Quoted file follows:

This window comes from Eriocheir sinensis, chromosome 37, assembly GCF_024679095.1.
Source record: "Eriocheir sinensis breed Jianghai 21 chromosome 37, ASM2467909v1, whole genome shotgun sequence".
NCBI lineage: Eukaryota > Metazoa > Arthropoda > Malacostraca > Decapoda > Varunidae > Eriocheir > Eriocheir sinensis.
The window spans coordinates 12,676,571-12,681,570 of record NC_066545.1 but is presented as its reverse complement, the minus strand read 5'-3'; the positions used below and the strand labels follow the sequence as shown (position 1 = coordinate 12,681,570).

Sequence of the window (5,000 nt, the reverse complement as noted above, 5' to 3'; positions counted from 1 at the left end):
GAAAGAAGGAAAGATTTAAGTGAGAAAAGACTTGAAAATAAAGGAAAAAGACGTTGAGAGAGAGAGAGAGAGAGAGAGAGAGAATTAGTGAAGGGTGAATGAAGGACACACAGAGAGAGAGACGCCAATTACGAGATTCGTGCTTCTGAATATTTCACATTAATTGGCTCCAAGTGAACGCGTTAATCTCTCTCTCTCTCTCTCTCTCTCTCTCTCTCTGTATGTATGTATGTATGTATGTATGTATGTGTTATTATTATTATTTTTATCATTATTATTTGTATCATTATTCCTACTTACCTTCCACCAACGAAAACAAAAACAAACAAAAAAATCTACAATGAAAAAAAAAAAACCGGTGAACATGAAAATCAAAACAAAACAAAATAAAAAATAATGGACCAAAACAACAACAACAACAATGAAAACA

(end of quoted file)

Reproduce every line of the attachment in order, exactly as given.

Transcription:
This window comes from Eriocheir sinensis, chromosome 37, assembly GCF_024679095.1.
Source record: "Eriocheir sinensis breed Jianghai 21 chromosome 37, ASM2467909v1, whole genome shotgun sequence".
NCBI lineage: Eukaryota > Metazoa > Arthropoda > Malacostraca > Decapoda > Varunidae > Eriocheir > Eriocheir sinensis.
The window spans coordinates 12,676,571-12,681,570 of record NC_066545.1 but is presented as its reverse complement, the minus strand read 5'-3'; the positions used below and the strand labels follow the sequence as shown (position 1 = coordinate 12,681,570).

Sequence of the window (5,000 nt, the reverse complement as noted above, 5' to 3'; positions counted from 1 at the left end):
GAAAGAAGGAAAGATTTAAGTGAGAAAAGACTTGAAAATAAAGGAAAAAGACGTTGAGAGAGAGAGAGAGAGAGAGAGAGAGAATTAGTGAAGGGTGAATGAAGGACACACAGAGAGAGAGACGCCAATTACGAGATTCGTGCTTCTGAATATTTCACATTAATTGGCTCCAAGTGAACGCGTTAATCTCTCTCTCTCTCTCTCTCTCTCTCTCTCTCTGTATGTATGTATGTATGTATGTATGTATGTGTTATTATTATTATTTTTATCATTATTATTTGTATCATTATTCCTACTTACCTTCCACCAACGAAAACAAAAACAAACAAAAAAATCTACAATGAAAAAAAAAAAACCGGTGAACATGAAAATCAAAACAAAACAAAATAAAAAATAATGGACCAAAACAACAACAACAACAATGAAAACA